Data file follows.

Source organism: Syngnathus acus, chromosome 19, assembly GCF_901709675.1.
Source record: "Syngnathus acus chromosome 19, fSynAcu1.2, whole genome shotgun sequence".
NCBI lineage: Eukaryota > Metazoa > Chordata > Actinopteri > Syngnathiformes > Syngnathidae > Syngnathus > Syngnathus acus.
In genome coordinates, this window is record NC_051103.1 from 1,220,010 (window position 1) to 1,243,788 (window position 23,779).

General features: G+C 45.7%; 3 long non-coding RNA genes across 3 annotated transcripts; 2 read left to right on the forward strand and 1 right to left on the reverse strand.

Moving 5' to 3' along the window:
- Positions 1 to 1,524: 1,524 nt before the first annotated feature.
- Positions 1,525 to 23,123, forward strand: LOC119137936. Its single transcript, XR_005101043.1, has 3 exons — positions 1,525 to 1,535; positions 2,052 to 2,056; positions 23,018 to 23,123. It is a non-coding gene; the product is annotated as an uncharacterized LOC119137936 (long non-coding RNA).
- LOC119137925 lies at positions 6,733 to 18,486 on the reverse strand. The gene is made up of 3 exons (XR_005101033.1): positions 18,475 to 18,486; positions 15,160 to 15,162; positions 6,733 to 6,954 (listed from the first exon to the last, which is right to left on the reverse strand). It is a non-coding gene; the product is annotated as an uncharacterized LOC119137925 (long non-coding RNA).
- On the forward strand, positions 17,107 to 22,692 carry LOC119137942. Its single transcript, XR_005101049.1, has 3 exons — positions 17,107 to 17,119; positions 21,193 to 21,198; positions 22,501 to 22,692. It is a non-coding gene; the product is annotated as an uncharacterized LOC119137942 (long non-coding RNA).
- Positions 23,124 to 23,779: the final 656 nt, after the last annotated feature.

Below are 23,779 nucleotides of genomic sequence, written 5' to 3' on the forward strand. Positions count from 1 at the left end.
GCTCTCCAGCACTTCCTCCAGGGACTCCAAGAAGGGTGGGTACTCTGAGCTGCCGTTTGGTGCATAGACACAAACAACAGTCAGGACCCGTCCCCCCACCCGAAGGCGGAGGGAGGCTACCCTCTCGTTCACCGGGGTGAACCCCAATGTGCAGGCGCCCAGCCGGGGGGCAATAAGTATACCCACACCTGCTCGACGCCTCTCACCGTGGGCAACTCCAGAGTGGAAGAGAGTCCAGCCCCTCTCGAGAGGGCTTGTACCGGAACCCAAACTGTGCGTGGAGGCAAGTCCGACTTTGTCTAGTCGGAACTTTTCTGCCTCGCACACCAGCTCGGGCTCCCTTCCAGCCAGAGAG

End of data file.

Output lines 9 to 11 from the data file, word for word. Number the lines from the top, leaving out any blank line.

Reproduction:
- LOC119137925 lies at positions 6,733 to 18,486 on the reverse strand. The gene is made up of 3 exons (XR_005101033.1): positions 18,475 to 18,486; positions 15,160 to 15,162; positions 6,733 to 6,954 (listed from the first exon to the last, which is right to left on the reverse strand). It is a non-coding gene; the product is annotated as an uncharacterized LOC119137925 (long non-coding RNA).
- On the forward strand, positions 17,107 to 22,692 carry LOC119137942. Its single transcript, XR_005101049.1, has 3 exons — positions 17,107 to 17,119; positions 21,193 to 21,198; positions 22,501 to 22,692. It is a non-coding gene; the product is annotated as an uncharacterized LOC119137942 (long non-coding RNA).
- Positions 23,124 to 23,779: the final 656 nt, after the last annotated feature.